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Computational Modeling of the Liver Arterial Blood Flow for Microsphere Therapy: Effect of Boundary Conditions.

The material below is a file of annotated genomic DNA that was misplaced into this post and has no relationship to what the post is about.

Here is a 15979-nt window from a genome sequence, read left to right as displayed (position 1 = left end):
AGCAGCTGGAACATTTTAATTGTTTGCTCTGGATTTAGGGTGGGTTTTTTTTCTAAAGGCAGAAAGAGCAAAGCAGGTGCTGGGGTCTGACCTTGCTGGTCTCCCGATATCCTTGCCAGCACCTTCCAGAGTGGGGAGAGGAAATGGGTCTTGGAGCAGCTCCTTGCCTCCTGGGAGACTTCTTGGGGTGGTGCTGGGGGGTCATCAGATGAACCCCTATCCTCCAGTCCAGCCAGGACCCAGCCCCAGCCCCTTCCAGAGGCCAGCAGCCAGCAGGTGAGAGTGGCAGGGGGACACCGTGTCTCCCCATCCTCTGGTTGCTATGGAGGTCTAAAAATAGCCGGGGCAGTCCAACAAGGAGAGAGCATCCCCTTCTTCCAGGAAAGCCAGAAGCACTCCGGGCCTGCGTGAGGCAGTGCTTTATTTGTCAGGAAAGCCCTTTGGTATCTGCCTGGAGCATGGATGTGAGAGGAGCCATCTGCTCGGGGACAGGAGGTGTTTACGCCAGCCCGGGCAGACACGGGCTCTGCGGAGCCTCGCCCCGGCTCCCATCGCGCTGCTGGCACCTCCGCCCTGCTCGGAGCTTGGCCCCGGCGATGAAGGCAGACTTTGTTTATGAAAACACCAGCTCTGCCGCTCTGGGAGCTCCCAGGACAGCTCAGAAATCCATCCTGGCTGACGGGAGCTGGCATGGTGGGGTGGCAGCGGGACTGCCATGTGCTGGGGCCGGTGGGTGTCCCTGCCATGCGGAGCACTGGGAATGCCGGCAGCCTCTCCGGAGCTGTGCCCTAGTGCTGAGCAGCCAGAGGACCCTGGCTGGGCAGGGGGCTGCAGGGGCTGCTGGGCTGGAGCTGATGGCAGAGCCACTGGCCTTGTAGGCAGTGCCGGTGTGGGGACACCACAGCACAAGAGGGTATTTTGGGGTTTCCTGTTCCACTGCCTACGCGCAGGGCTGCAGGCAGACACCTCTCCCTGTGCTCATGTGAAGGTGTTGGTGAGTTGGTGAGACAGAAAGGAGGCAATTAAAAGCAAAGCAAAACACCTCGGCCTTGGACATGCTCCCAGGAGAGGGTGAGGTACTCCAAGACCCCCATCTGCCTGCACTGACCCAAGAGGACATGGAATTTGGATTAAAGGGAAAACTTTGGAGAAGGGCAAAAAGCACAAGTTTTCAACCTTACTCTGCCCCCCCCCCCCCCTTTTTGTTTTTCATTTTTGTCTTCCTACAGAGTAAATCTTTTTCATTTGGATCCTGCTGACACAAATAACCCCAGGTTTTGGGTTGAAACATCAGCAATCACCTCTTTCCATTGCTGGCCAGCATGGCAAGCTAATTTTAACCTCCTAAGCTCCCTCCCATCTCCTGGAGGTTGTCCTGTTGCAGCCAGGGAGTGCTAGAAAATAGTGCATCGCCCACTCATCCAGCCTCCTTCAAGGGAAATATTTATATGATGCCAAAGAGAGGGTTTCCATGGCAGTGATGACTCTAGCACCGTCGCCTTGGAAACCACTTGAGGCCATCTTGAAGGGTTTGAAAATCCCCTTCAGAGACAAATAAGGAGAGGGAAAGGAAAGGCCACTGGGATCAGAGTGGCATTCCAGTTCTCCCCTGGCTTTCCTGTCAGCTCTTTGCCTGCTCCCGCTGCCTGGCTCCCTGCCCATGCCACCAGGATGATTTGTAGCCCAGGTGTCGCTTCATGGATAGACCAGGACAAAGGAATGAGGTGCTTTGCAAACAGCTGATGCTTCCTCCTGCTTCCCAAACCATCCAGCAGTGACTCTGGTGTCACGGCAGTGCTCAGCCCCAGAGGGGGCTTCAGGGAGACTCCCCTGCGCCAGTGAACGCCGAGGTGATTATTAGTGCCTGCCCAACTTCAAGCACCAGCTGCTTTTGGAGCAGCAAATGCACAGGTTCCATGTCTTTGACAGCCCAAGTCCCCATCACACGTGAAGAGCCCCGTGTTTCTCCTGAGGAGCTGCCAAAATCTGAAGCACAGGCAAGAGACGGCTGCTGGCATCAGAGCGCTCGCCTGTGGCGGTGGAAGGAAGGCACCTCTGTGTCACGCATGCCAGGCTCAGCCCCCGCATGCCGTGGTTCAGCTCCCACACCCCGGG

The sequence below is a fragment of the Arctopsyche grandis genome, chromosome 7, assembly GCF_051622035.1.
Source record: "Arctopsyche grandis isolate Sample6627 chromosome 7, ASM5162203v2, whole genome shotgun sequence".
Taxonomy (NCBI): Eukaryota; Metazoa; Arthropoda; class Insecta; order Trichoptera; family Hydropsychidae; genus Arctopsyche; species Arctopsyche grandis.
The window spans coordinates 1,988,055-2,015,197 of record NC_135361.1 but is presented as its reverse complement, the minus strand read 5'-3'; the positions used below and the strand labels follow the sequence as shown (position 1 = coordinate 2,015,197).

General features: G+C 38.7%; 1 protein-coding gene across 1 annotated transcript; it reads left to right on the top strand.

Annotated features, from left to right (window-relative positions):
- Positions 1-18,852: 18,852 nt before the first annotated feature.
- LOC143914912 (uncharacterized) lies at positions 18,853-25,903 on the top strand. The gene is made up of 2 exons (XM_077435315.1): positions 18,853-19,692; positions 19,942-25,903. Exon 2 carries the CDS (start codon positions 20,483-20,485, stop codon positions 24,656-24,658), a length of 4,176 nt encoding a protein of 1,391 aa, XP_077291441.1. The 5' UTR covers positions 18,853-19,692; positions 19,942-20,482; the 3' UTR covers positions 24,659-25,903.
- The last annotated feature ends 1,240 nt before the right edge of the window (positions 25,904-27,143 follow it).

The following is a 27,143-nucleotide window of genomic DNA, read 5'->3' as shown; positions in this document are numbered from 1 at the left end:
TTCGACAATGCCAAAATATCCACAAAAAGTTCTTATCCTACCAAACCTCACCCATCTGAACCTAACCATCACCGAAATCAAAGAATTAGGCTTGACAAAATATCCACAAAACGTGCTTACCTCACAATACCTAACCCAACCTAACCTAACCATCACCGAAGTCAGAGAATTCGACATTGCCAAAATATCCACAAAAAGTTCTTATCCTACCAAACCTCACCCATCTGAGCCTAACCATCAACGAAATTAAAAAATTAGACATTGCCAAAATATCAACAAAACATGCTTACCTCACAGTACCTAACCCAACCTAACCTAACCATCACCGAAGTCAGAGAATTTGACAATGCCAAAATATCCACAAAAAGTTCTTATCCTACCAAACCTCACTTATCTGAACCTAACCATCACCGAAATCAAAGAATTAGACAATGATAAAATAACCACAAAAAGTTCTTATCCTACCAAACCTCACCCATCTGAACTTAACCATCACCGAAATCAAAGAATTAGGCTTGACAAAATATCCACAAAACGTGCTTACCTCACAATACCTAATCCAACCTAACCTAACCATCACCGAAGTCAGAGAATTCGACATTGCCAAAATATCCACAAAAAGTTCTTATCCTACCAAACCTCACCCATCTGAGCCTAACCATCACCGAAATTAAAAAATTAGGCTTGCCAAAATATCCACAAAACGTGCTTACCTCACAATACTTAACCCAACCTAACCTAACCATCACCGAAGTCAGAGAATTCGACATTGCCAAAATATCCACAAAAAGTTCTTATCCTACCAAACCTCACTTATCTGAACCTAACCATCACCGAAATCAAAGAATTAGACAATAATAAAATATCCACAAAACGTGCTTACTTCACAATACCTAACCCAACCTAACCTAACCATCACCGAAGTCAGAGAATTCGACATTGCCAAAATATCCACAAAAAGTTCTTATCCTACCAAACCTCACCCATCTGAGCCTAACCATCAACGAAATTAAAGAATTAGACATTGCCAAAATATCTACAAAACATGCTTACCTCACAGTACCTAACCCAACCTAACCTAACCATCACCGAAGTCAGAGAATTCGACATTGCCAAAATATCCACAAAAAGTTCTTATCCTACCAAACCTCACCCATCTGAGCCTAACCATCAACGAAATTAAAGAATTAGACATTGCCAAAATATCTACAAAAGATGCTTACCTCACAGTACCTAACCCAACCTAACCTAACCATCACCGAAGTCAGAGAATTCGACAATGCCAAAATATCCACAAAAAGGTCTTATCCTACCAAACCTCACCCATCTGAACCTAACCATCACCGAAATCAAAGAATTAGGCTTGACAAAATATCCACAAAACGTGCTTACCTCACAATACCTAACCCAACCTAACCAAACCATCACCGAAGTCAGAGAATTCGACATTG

Transarterial embolization is a minimally invasive treatment for advanced liver cancer using microspheres loaded with a chemotherapeutic drug or radioactive yttrium-90 (90Y) that are injected into the hepatic arterial tree through a catheter. For personalized treatment, the microsphere distribution in the liver should be optimized through the injection volume and location. Computational fluid dynamics (CFD) simulations of the blood flow in the hepatic artery can help estimate this distribution if carefully parameterized. An important aspect is the choice of the boundary conditions imposed at the inlet and outlets of the computational domain. In this study, the effect of boundary conditions on the hepatic arterial tree hemodynamics was investigated. The outlet boundary conditions were modeled with three-element Windkessel circuits, representative of the downstream vasculature resistance. Results demonstrated that the downstream vasculature resistance affected the hepatic artery hemodynamics such as the velocity field, the pressure field and the blood flow streamline trajectories. Moreover, the number of microspheres received by the tumor significantly changed (more than 10% of the total injected microspheres) with downstream resistance variations. These findings suggest that patient-specific boundary conditions should be used in order to achieve a more accurate drug distribution estimation with CFD in transarterial embolization treatment planning.

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